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Lookup NU author(s): Professor Johannes Attems
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Tauopathies have been associated with Alzheimer's disease (AD), which frequently manifests together with diabetes mellitus type 2. Calcium-binding proteins such as the recently identified secretagogin (SCGN) might exert protective effects. As pancreatic β-cells and neurons share common electrophysiological properties, we investigated the appearance of TAU (listed as MAPT in the HUGO and MGI Databases) protein at the islets of Langerhans and β-cell-derived cell lines which highly express the neuroendocrine-specific protein SCGN. Six predominant TAU isoforms could be identified by immunoblotting, which formed TAU deposits detectable by immunofluorescence and sarkosyl-insoluble pellets. Using GST–SCGN pull-down assays, a calcium-dependent SCGN–TAU interaction was found. In this line, sucrose density gradient fractionation and differential ultracentrifugation studies of TAU and SCGN revealed co-appearance of both proteins. Co-localization of TAU and SCGN within insulinoma cells and islets of Langerhans mainly restricted to insulin-positive β-cells was demonstrated by confocal microscopy. Motivated by these findings, we looked if SCGN overexpression could exert protective function on Rin-5F cells, which showed differences in TAU levels. Testing the vulnerability of Rin-5F clones by MTT assay, we revealed that high TAU levels going along with highest TAU aggregates could not be antagonized by high levels of SCGN protein. Our findings demonstrated for the first time the association of TAU and the calcium-binding protein SCGN and support earlier results implicating that β-cells might represent an extra cerebral site of tauopathy.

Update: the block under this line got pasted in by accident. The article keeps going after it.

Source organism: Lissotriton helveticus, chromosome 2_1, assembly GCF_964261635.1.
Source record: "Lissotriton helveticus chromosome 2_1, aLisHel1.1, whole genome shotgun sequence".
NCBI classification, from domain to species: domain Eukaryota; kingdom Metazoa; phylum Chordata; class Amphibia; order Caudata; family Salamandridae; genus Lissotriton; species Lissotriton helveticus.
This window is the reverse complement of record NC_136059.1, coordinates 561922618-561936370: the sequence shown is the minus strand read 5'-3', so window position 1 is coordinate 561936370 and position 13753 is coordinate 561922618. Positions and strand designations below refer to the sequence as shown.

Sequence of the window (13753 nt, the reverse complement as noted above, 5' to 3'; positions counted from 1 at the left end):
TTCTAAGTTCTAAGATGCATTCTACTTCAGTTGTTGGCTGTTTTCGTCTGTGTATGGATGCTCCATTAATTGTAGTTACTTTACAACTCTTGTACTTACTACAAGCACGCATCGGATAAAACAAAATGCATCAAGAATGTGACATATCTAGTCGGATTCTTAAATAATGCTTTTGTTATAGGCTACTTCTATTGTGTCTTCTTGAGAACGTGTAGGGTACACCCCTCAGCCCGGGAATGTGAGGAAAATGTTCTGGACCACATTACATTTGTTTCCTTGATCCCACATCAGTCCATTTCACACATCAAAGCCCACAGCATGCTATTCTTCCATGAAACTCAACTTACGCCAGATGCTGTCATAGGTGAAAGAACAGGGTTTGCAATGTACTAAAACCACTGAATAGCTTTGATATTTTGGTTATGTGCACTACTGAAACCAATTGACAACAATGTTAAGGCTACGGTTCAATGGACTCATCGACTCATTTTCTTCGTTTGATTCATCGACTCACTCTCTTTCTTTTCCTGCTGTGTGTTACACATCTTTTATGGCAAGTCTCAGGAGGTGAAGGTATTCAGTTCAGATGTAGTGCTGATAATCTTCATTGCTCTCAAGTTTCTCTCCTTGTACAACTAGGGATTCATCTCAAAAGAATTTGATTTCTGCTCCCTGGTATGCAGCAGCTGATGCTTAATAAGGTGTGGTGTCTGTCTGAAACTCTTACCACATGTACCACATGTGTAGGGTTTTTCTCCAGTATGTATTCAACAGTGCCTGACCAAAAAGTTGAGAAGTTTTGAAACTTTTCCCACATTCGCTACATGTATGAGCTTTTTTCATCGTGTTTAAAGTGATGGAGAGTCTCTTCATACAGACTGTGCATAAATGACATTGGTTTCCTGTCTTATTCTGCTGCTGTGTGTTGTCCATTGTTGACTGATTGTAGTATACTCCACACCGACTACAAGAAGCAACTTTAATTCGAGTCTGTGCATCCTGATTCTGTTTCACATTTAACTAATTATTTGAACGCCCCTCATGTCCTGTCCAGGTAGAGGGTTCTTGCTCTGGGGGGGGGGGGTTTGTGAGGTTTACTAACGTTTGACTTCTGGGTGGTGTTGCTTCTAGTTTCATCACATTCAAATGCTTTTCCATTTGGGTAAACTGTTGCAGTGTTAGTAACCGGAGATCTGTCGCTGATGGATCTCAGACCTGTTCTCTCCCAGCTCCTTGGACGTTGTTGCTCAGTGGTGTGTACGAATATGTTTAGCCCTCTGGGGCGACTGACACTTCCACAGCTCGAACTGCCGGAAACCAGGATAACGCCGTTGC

Author(s): Maj M, Gartner W, Ilhan A, Neziri D, Attems J, Wagner L
Publication type: Article
Publication status: Published
Journal: Journal of Endocrinology
ISSN (print): 0022-0795
ISSN (electronic): 1479-6805
Publisher: Society for Endocrinology
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